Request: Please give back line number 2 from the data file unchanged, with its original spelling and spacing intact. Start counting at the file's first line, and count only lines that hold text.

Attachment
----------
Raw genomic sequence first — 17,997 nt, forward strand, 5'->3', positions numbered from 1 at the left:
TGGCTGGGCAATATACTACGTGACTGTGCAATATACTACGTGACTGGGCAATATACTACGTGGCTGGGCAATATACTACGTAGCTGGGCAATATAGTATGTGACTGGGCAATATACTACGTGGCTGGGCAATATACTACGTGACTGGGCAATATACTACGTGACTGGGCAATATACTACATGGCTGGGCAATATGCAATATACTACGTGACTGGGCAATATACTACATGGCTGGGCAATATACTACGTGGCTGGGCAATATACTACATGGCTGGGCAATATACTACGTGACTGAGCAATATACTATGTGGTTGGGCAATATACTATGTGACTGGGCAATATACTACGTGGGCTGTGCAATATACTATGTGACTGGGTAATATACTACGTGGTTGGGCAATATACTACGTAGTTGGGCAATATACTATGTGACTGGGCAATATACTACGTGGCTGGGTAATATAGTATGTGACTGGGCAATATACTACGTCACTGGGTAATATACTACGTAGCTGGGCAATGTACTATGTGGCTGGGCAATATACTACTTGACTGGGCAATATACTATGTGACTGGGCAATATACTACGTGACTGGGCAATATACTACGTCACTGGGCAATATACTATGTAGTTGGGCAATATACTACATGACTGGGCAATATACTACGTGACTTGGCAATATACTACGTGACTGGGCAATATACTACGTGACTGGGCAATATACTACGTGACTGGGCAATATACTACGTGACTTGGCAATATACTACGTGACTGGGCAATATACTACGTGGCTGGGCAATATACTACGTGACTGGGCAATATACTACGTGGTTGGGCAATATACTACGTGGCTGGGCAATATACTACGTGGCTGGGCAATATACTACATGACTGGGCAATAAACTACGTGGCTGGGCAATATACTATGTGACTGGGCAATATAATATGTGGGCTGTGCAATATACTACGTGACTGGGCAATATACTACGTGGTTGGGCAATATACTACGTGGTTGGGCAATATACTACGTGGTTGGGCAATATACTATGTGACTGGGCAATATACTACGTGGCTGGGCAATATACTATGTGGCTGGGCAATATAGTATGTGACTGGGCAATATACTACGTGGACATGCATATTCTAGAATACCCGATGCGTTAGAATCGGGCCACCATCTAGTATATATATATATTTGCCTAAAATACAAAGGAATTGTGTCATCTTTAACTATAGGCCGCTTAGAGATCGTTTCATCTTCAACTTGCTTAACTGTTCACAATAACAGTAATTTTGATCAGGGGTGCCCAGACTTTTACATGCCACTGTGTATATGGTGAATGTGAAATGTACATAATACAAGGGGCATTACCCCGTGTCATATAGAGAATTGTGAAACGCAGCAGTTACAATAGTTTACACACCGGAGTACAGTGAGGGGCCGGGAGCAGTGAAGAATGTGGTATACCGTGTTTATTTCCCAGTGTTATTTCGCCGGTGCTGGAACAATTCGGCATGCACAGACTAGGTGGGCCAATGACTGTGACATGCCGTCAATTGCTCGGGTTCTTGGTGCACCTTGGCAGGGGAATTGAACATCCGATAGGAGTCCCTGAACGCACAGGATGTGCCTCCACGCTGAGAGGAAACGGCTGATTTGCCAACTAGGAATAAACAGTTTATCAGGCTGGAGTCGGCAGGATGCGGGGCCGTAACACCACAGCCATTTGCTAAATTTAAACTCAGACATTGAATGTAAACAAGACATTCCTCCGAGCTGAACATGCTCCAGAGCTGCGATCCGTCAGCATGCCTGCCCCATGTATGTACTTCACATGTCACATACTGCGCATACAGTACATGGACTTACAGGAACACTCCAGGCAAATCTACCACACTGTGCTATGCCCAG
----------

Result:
TGGCTGGGCAATATACTACGTGACTGTGCAATATACTACGTGACTGGGCAATATACTACGTGGCTGGGCAATATACTACGTAGCTGGGCAATATAGTATGTGACTGGGCAATATACTACGTGGCTGGGCAATATACTACGTGACTGGGCAATATACTACGTGACTGGGCAATATACTACATGGCTGGGCAATATGCAATATACTACGTGACTGGGCAATATACTACATGGCTGGGCAATATACTACGTGGCTGGGCAATATACTACATGGCTGGGCAATATACTACGTGACTGAGCAATATACTATGTGGTTGGGCAATATACTATGTGACTGGGCAATATACTACGTGGGCTGTGCAATATACTATGTGACTGGGTAATATACTACGTGGTTGGGCAATATACTACGTAGTTGGGCAATATACTATGTGACTGGGCAATATACTACGTGGCTGGGTAATATAGTATGTGACTGGGCAATATACTACGTCACTGGGTAATATACTACGTAGCTGGGCAATGTACTATGTGGCTGGGCAATATACTACTTGACTGGGCAATATACTATGTGACTGGGCAATATACTACGTGACTGGGCAATATACTACGTCACTGGGCAATATACTATGTAGTTGGGCAATATACTACATGACTGGGCAATATACTACGTGACTTGGCAATATACTACGTGACTGGGCAATATACTACGTGACTGGGCAATATACTACGTGACTGGGCAATATACTACGTGACTTGGCAATATACTACGTGACTGGGCAATATACTACGTGGCTGGGCAATATACTACGTGACTGGGCAATATACTACGTGGTTGGGCAATATACTACGTGGCTGGGCAATATACTACGTGGCTGGGCAATATACTACATGACTGGGCAATAAACTACGTGGCTGGGCAATATACTATGTGACTGGGCAATATAATATGTGGGCTGTGCAATATACTACGTGACTGGGCAATATACTACGTGGTTGGGCAATATACTACGTGGTTGGGCAATATACTACGTGGTTGGGCAATATACTATGTGACTGGGCAATATACTACGTGGCTGGGCAATATACTATGTGGCTGGGCAATATAGTATGTGACTGGGCAATATACTACGTGGACATGCATATTCTAGAATACCCGATGCGTTAGAATCGGGCCACCATCTAGTATATATATATATTTGCCTAAAATACAAAGGAATTGTGTCATCTTTAACTATAGGCCGCTTAGAGATCGTTTCATCTTCAACTTGCTTAACTGTTCACAATAACAGTAATTTTGATCAGGGGTGCCCAGACTTTTACATGCCACTGTGTATATGGTGAATGTGAAATGTACATAATACAAGGGGCATTACCCCGTGTCATATAGAGAATTGTGAAACGCAGCAGTTACAATAGTTTACACACCGGAGTACAGTGAGGGGCCGGGAGCAGTGAAGAATGTGGTATACCGTGTTTATTTCCCAGTGTTATTTCGCCGGTGCTGGAACAATTCGGCATGCACAGACTAGGTGGGCCAATGACTGTGACATGCCGTCAATTGCTCGGGTTCTTGGTGCACCTTGGCAGGGGAATTGAACATCCGATAGGAGTCCCTGAACGCACAGGATGTGCCTCCACGCTGAGAGGAAACGGCTGATTTGCCAACTAGGAATAAACAGTTTATCAGGCTGGAGTCGGCAGGATGCGGGGCCGTAACACCACAGCCATTTGCTAAATTTAAACTCAGACATTGAATGTAAACAAGACATTCCTCCGAGCTGAACATGCTCCAGAGCTGCGATCCGTCAGCATGCCTGCCCCATGTATGTACTTCACATGTCACATACTGCGCATACAGTACATGGACTTACAGGAACACTCCAGGCAAATCTACCACACTGTGCTATGCCCAG